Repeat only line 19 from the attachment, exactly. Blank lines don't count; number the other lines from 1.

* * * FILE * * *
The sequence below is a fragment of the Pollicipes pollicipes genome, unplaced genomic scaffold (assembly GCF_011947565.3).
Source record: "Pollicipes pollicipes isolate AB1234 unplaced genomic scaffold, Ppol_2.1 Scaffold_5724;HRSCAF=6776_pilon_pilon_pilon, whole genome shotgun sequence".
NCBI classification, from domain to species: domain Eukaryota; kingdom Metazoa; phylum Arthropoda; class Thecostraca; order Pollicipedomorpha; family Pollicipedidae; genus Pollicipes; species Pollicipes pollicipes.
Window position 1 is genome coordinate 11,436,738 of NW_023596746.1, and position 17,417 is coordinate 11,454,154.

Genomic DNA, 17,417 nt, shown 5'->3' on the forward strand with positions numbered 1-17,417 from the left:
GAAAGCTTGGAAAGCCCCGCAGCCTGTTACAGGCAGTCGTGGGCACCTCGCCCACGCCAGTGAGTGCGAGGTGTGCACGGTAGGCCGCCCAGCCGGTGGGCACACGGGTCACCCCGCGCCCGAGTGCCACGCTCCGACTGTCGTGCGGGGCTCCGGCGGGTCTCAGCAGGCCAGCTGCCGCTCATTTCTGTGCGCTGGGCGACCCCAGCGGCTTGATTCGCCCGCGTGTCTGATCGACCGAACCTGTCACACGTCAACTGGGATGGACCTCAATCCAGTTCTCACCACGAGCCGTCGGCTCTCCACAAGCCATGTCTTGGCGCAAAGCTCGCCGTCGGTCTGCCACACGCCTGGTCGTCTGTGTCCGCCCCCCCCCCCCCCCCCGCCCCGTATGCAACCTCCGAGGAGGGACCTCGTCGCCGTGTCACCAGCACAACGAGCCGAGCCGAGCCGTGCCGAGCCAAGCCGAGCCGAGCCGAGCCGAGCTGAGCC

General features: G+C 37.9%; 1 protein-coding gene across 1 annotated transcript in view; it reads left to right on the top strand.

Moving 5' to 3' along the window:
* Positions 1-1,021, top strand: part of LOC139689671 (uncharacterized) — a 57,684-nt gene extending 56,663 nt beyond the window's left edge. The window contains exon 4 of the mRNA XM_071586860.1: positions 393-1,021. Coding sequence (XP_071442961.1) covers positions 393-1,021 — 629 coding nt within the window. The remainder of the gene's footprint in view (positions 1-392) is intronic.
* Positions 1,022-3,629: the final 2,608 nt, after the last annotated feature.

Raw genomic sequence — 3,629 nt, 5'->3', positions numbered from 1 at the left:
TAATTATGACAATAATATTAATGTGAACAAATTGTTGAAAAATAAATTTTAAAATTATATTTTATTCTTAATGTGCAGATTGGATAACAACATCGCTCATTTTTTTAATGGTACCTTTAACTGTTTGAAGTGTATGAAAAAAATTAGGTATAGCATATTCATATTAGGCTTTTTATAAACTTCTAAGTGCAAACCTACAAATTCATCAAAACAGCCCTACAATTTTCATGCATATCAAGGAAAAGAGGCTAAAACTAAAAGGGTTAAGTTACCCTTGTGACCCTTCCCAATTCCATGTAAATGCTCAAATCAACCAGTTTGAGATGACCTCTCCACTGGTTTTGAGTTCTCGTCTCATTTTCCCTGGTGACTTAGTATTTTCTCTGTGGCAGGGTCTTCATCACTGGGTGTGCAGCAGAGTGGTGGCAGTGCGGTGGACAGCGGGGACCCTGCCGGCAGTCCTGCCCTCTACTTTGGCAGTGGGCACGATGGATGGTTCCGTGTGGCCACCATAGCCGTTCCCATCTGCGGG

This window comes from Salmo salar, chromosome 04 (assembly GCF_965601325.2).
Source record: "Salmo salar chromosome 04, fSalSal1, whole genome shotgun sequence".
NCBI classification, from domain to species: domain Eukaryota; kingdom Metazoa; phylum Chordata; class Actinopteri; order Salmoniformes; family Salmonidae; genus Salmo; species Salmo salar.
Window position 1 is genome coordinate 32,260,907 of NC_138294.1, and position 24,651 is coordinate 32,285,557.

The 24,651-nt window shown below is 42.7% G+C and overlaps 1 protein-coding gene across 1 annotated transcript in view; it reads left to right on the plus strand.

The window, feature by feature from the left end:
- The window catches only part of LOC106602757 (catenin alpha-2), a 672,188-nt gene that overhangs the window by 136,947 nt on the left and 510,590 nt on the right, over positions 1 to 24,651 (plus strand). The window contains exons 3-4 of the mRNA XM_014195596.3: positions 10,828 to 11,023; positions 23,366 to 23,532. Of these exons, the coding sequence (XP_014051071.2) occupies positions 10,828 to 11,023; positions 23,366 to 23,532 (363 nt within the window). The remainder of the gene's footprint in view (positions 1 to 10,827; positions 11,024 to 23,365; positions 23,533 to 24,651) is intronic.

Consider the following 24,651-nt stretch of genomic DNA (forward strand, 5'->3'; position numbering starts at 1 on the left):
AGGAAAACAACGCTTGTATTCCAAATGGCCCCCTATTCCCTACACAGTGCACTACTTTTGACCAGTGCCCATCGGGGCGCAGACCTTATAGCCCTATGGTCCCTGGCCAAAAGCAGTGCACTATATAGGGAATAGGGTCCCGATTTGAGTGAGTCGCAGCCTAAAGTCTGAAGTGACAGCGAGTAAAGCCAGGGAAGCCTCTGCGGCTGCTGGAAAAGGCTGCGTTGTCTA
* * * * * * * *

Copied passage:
- The window catches only part of LOC106602757 (catenin alpha-2), a 672,188-nt gene that overhangs the window by 136,947 nt on the left and 510,590 nt on the right, over positions 1 to 24,651 (plus strand). The window contains exons 3-4 of the mRNA XM_014195596.3: positions 10,828 to 11,023; positions 23,366 to 23,532. Of these exons, the coding sequence (XP_014051071.2) occupies positions 10,828 to 11,023; positions 23,366 to 23,532 (363 nt within the window). The remainder of the gene's footprint in view (positions 1 to 10,827; positions 11,024 to 23,365; positions 23,533 to 24,651) is intronic.